If you don’t remember, Cheryl is our fabulous friend. She is also a writer and a bookseller at Barnes and Noble. She has been giving us insights into the bookseller world. Today’s post is on returns. So sad returns.
So it’s come to my attention that the way “returns” work between bookstores and vendors is sometimes misunderstood, even by professional writers. Keep in mind, this is just how things work in my particular store. Other stores might have different policies. Here’s how it usually goes:
A book is published. Yay! It’s returnable, it’s in our warehouses, it’s available to bookstores everywhere.
With some books, our buyer (a person who rarely, if ever, comes to our store or even our state) will order certain titles into the stores, predicting how many we’ll need based on what we’ve sold in the past of that genre or that author. With other books, we will read the description and look at the cover and decide on a case-by-case basis whether it will do well in our store.
Then the book comes in. We display it in our “New in _______ (Teen, Fiction, Non-Fiction, etc.)” section. In general, we keep it for 90 days to see if it sells.
After that, things can get difficult. If it doesn’t sell at all, we’ll return all copies to the vendor. If it sells slowly, like one a month, we’ll return all copies to the vendor. If it sells one every two weeks or so, we’ll probably keep one copy. If it sells twenty a week, we’ll give it its own display.
Pretty simple, right? Here’s where it gets tricky.
After the 90 days, the computer gets a say in what stays in the store and what goes, regardless, sometimes, of sales within the individual store. These are called “due outs.” The computer pulls up a list of books every month that are doing poorly on the national level, and requests that we return them to the vendor.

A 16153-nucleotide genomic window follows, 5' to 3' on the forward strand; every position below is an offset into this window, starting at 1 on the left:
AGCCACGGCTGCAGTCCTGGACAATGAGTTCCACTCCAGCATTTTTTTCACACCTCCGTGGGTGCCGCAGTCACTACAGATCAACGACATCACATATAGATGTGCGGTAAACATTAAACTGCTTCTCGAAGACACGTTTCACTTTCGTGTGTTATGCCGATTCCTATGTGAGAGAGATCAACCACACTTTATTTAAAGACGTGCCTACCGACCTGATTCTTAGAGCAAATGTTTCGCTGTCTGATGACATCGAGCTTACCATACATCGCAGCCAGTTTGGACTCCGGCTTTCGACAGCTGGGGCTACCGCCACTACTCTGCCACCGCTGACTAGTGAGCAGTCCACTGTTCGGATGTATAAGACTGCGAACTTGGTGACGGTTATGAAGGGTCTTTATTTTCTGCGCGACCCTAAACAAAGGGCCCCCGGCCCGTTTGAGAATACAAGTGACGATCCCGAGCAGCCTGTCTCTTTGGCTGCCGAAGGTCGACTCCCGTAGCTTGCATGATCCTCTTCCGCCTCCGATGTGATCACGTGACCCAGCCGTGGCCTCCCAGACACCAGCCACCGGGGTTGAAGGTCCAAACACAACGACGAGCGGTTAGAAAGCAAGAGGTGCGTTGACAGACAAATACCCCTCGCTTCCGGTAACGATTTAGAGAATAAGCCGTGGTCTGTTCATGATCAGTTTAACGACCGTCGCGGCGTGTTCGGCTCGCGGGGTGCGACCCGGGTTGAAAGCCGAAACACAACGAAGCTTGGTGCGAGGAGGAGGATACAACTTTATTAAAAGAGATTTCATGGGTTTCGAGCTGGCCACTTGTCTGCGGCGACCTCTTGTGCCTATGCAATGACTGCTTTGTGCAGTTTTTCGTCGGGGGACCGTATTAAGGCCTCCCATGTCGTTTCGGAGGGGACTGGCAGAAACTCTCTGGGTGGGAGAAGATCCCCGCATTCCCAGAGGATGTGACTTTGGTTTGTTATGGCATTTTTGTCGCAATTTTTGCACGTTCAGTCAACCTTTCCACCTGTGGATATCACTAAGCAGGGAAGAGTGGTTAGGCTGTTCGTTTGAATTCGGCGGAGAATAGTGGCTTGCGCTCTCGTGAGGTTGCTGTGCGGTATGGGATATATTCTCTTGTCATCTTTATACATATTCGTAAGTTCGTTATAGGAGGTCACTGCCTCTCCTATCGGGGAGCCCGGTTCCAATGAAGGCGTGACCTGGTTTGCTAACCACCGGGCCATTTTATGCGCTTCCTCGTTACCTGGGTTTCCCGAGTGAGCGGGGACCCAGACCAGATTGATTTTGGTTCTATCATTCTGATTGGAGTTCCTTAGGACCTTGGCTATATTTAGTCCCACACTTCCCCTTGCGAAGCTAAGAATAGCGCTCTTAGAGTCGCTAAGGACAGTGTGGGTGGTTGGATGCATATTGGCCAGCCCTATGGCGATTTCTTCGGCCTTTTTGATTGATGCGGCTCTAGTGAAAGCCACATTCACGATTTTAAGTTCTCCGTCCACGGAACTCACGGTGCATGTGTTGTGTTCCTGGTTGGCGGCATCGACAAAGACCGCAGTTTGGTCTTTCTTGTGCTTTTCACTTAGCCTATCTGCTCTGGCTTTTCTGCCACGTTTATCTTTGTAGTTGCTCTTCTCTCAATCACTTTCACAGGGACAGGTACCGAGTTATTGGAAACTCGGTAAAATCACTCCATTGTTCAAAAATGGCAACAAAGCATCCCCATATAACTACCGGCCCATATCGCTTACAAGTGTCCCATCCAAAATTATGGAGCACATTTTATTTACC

This is where I can sometimes step in. If a book does poorly on a national level but really well in our store, I can take those sales figures to the manager and request that we keep it. It’s not a guarantee, but it can help.
On the opposite end of the scale, we have what is called “modeling.” This is the best thing that can happen to a book. Modeling occurs after about 6 months, when the computer predicts how many copies of that book our specific store will sell every two weeks. Then, whenever we sell below that number, we are automatically sent more copies. With unmodeled books, we have to manually reorder when we run low…and it can be easy to forget those books sometimes.
Now, for the question every author asks: “Why isn’t my book on the shelf?”
Unfortunately, it is all about the money. It’s not personal. As with any other product, if it’s in the store, it is taking up the space that could be given to something that would sell. Yes, I do fight for my local authors. But I can’t keep a book in the store if there aren’t sales to back it up. So if you want your book on the shelf, don’t let your fans buy books online! Books purchased in a store will stay in stores, and books purchased online will stay online.
And at this rate, I am so getting my book shelf. This one is only 64$ so if I win, it will only put me back four dollars! Unless you enter of course. All you have to do is say why you want what you want from your MC’s POV. . . . ENTER the contest, kiddos!